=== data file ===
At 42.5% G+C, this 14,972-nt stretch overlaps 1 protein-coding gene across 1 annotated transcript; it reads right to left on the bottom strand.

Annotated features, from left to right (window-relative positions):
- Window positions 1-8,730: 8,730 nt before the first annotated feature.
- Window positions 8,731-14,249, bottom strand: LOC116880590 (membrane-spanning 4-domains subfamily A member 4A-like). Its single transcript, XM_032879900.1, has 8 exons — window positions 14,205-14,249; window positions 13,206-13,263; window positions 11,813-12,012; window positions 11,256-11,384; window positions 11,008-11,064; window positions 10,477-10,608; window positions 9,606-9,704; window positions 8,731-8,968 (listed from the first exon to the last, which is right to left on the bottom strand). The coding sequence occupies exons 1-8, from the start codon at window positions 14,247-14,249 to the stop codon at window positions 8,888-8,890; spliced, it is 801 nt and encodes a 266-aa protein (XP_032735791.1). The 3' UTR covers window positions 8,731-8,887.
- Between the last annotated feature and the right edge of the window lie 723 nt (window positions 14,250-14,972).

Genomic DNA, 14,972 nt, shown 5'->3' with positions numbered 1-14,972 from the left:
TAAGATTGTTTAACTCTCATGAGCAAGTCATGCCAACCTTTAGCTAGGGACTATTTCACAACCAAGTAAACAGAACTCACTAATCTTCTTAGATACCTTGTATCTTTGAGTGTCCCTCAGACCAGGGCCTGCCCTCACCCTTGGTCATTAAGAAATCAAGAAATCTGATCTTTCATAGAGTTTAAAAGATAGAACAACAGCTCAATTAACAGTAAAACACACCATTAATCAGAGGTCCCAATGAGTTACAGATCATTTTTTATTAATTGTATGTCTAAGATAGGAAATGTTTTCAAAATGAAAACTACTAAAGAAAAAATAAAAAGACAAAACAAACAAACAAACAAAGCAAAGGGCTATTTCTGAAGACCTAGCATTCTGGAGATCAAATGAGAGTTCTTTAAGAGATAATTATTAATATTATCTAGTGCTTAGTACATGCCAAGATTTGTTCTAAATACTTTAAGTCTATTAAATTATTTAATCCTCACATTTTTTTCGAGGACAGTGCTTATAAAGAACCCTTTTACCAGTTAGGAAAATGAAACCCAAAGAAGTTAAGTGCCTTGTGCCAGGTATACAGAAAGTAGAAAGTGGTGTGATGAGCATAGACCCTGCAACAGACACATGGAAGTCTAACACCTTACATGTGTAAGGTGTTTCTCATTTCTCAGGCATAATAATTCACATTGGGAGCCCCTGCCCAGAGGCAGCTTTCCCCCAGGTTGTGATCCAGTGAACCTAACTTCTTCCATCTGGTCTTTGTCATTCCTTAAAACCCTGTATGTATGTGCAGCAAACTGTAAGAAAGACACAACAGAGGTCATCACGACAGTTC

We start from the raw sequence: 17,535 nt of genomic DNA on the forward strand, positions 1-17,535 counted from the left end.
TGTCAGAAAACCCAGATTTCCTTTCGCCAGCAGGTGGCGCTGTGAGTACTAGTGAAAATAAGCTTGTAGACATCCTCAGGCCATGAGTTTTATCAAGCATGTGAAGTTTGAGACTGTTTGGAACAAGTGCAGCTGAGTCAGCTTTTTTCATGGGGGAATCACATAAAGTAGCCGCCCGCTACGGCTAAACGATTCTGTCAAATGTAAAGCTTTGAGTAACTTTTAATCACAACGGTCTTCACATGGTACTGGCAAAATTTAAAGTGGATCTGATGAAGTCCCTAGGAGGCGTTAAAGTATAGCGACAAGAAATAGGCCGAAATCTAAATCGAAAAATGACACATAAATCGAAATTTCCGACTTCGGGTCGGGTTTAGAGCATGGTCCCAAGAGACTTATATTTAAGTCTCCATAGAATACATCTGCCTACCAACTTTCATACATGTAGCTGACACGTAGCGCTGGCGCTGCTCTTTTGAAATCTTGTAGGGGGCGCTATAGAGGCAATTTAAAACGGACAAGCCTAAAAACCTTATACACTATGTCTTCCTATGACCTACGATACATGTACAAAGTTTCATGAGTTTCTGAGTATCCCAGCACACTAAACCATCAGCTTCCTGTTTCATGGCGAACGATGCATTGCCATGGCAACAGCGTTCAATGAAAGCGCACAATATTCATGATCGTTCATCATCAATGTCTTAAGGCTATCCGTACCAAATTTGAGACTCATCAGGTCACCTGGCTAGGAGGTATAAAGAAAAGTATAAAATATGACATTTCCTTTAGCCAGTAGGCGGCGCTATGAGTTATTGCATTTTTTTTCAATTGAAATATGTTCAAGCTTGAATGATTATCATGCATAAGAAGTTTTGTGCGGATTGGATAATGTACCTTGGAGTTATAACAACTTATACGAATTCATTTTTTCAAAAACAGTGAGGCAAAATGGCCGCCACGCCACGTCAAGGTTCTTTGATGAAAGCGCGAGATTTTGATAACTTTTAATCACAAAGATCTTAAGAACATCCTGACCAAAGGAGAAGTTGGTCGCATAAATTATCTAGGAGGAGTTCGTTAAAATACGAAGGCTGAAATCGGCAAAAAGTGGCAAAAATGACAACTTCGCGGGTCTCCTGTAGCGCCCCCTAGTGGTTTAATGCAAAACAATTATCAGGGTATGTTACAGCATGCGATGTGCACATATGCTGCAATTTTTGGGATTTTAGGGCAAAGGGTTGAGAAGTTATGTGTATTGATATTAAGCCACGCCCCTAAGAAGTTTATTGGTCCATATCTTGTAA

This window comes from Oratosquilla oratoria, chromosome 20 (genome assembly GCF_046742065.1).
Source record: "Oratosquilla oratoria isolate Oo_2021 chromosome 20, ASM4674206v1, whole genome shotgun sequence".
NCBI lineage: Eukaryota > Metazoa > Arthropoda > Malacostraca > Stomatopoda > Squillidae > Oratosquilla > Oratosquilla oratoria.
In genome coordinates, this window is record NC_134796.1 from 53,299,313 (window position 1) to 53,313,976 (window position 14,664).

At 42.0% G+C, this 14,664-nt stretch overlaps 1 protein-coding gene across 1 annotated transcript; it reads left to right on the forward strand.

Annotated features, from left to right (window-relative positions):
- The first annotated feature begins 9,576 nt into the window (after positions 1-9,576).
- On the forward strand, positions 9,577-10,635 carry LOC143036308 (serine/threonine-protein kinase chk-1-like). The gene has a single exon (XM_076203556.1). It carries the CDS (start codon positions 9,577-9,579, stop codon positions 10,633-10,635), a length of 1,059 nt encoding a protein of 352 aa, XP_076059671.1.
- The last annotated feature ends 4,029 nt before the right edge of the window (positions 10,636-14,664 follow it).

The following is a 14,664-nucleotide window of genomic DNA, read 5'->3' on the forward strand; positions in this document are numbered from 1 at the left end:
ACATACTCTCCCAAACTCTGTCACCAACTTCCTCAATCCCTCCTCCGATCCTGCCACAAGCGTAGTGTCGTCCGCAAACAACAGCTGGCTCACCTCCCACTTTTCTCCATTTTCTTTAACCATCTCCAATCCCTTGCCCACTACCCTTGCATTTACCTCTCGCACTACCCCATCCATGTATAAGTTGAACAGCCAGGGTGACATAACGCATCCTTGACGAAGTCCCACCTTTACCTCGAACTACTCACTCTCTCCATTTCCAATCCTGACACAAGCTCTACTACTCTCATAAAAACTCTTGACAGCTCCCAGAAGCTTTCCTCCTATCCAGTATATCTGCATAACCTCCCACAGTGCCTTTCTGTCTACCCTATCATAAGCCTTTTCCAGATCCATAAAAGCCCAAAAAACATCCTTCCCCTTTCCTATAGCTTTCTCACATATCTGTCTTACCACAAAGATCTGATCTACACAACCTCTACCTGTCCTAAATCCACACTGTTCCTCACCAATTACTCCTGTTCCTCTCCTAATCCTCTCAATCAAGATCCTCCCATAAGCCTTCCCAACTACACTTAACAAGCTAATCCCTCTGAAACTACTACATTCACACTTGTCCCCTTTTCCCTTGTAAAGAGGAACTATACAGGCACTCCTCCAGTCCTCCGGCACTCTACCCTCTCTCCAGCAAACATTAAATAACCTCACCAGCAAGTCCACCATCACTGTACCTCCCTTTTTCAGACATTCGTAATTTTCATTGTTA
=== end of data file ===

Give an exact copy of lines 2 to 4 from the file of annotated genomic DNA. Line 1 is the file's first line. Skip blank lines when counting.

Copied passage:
Annotated features, from left to right (window-relative positions):
- Window positions 1-8,730: 8,730 nt before the first annotated feature.
- Window positions 8,731-14,249, bottom strand: LOC116880590 (membrane-spanning 4-domains subfamily A member 4A-like). Its single transcript, XM_032879900.1, has 8 exons — window positions 14,205-14,249; window positions 13,206-13,263; window positions 11,813-12,012; window positions 11,256-11,384; window positions 11,008-11,064; window positions 10,477-10,608; window positions 9,606-9,704; window positions 8,731-8,968 (listed from the first exon to the last, which is right to left on the bottom strand). The coding sequence occupies exons 1-8, from the start codon at window positions 14,247-14,249 to the stop codon at window positions 8,888-8,890; spliced, it is 801 nt and encodes a 266-aa protein (XP_032735791.1). The 3' UTR covers window positions 8,731-8,887.